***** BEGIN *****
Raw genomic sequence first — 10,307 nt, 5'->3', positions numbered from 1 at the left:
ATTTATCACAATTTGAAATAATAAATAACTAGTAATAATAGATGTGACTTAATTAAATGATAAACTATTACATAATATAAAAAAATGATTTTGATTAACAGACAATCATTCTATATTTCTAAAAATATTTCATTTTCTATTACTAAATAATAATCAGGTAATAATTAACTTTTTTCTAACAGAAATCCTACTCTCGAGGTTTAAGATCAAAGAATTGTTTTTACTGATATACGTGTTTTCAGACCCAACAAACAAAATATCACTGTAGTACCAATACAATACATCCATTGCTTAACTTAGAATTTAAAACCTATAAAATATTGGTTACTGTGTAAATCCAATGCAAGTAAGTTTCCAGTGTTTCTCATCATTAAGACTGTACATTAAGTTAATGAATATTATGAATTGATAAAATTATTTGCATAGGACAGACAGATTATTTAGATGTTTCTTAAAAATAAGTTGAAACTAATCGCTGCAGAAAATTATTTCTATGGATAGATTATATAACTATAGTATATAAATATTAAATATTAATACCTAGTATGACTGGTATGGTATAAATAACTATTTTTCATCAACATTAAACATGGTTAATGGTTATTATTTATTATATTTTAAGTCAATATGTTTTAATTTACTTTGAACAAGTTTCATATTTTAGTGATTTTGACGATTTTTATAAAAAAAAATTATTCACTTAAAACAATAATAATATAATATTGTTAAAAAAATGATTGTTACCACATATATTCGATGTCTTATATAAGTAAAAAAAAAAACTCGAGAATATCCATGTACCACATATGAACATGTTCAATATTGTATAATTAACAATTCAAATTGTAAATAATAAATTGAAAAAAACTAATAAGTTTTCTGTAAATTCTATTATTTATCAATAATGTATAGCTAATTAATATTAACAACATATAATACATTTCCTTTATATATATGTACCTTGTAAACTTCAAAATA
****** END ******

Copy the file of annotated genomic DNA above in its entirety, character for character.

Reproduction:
Raw genomic sequence first — 10,307 nt, 5'->3', positions numbered from 1 at the left:
ATTTATCACAATTTGAAATAATAAATAACTAGTAATAATAGATGTGACTTAATTAAATGATAAACTATTACATAATATAAAAAAATGATTTTGATTAACAGACAATCATTCTATATTTCTAAAAATATTTCATTTTCTATTACTAAATAATAATCAGGTAATAATTAACTTTTTTCTAACAGAAATCCTACTCTCGAGGTTTAAGATCAAAGAATTGTTTTTACTGATATACGTGTTTTCAGACCCAACAAACAAAATATCACTGTAGTACCAATACAATACATCCATTGCTTAACTTAGAATTTAAAACCTATAAAATATTGGTTACTGTGTAAATCCAATGCAAGTAAGTTTCCAGTGTTTCTCATCATTAAGACTGTACATTAAGTTAATGAATATTATGAATTGATAAAATTATTTGCATAGGACAGACAGATTATTTAGATGTTTCTTAAAAATAAGTTGAAACTAATCGCTGCAGAAAATTATTTCTATGGATAGATTATATAACTATAGTATATAAATATTAAATATTAATACCTAGTATGACTGGTATGGTATAAATAACTATTTTTCATCAACATTAAACATGGTTAATGGTTATTATTTATTATATTTTAAGTCAATATGTTTTAATTTACTTTGAACAAGTTTCATATTTTAGTGATTTTGACGATTTTTATAAAAAAAAATTATTCACTTAAAACAATAATAATATAATATTGTTAAAAAAATGATTGTTACCACATATATTCGATGTCTTATATAAGTAAAAAAAAAAACTCGAGAATATCCATGTACCACATATGAACATGTTCAATATTGTATAATTAACAATTCAAATTGTAAATAATAAATTGAAAAAAACTAATAAGTTTTCTGTAAATTCTATTATTTATCAATAATGTATAGCTAATTAATATTAACAACATATAATACATTTCCTTTATATATATGTACCTTGTAAACTTCAAAATA